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Tools and Techniques

Position Sizing

Ali Moin Afshari
Correct position sizing is critical in high performance trading. We look at this concept using an Excel calculator to find the right size for our trading


Position sizing is the component responsible for the variability of trading results. Two traders can trade the same instrument using the exact same entries and exits but implement different position sizing methods. The difference in their results will be significant.

Futures traders trade leveraged instruments intraday. They frequently get into situations that require scaling into or out of positions to maximize their probability of success, this process is also referred to as managing the trade. During the day, a lot happens on the chart, so reducing the overhead is important in order to free up mental resources as much as possible and to preserve traders’ energy to allow them to efficiently trade many consecutive hours every day.

In the military, complex tasks are broken down into small simple steps and put into checklists or computerized menus to shorten the decision-making lag, task completion time, and to prevent mistakes as much as possible. Traders can do the same for many of the different trading tasks, including position sizing. An easy straight-forward way would be creating a programmable reference table in Excel.

The first step is to decide what percentage of your trading capital you can risk per trade without endangering your account (possibility of ruin) or under exposing it (performance loss).

Quick Facts on Position Sizing and Risk Management

I am not going to get into the math and statistics of performance analysis and position sizing in this article. However, I must provide some background so that you can use a simple practical common-sense method to estimate the approximate capital exposure percentages for the trader that you are.

When quants design a trading system, they measure the performance of the system by running it on historical market data. The process is called back testing. One of the pieces of statistical data they calculate is called the System Quality Number or Z-Score. It means if the system in question is traded in the future, how close would the performance be to the results of the back testing. The higher the Z score, the closer the two will be, which means the system is higher quality. What makes Z score rise is similarity of profit sizes and a high win rate, in other words a low standard deviation of samples drives the Z score up. So Z score and standard deviation of trade results have an opposite relationship. When standard deviation goes down, Z score goes up and vice-versa.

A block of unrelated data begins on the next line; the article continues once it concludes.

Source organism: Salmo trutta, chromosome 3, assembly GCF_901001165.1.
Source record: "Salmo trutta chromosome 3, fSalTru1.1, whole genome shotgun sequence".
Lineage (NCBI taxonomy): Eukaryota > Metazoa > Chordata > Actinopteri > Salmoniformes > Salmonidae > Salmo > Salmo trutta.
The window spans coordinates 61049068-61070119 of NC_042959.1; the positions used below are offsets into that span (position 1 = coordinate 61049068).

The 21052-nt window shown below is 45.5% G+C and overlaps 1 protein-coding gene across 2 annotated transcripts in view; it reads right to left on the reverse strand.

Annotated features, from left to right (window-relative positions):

Isn’t this the hallmark of great traders? They produce repeatable great results that are quite similar across different time periods. Such traders can increase their exposure to risk (percent capital at risk) because their Z score is high. Beginners on the other hand, usually produce big winners and big or bigger losers and more of them. As a result the standard deviation of their trades is a big number indicating a big variance in trade results, which reduces their Z score. Therefore, new traders must risk a much smaller percentage of their capital to stay in the game long term.

You don’t need statistical calculations to decide what the right risk for your trading is. Collect your statements and look at your performance. If you are profitable overall, then look for the following major scenarios:
  1. You have a string of small, almost equally sized winners and few losing trades that are smaller or equal to the winners.